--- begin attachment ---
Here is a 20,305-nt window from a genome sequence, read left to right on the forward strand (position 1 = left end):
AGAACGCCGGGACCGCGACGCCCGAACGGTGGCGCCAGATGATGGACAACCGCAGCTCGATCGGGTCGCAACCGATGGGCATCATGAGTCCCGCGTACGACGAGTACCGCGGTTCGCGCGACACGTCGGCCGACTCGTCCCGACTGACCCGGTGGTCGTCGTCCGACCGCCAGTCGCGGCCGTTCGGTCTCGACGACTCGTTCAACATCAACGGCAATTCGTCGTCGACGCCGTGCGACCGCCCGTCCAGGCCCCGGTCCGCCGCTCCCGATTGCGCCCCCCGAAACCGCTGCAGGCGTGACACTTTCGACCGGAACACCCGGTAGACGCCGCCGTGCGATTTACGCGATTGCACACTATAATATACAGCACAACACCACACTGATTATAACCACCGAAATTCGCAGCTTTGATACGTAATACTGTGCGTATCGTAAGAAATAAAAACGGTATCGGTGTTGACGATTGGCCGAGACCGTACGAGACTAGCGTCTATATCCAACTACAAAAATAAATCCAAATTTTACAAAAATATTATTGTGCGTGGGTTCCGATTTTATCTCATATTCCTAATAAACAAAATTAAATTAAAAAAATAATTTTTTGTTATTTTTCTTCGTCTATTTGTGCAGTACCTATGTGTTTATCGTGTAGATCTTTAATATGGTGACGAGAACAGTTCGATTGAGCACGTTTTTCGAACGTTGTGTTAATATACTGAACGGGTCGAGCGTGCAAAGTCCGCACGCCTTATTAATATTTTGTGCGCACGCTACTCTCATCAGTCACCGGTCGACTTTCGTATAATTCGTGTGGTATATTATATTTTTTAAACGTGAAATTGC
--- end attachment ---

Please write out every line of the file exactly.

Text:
Here is a 20,305-nt window from a genome sequence, read left to right on the forward strand (position 1 = left end):
AGAACGCCGGGACCGCGACGCCCGAACGGTGGCGCCAGATGATGGACAACCGCAGCTCGATCGGGTCGCAACCGATGGGCATCATGAGTCCCGCGTACGACGAGTACCGCGGTTCGCGCGACACGTCGGCCGACTCGTCCCGACTGACCCGGTGGTCGTCGTCCGACCGCCAGTCGCGGCCGTTCGGTCTCGACGACTCGTTCAACATCAACGGCAATTCGTCGTCGACGCCGTGCGACCGCCCGTCCAGGCCCCGGTCCGCCGCTCCCGATTGCGCCCCCCGAAACCGCTGCAGGCGTGACACTTTCGACCGGAACACCCGGTAGACGCCGCCGTGCGATTTACGCGATTGCACACTATAATATACAGCACAACACCACACTGATTATAACCACCGAAATTCGCAGCTTTGATACGTAATACTGTGCGTATCGTAAGAAATAAAAACGGTATCGGTGTTGACGATTGGCCGAGACCGTACGAGACTAGCGTCTATATCCAACTACAAAAATAAATCCAAATTTTACAAAAATATTATTGTGCGTGGGTTCCGATTTTATCTCATATTCCTAATAAACAAAATTAAATTAAAAAAATAATTTTTTGTTATTTTTCTTCGTCTATTTGTGCAGTACCTATGTGTTTATCGTGTAGATCTTTAATATGGTGACGAGAACAGTTCGATTGAGCACGTTTTTCGAACGTTGTGTTAATATACTGAACGGGTCGAGCGTGCAAAGTCCGCACGCCTTATTAATATTTTGTGCGCACGCTACTCTCATCAGTCACCGGTCGACTTTCGTATAATTCGTGTGGTATATTATATTTTTTAAACGTGAAATTGC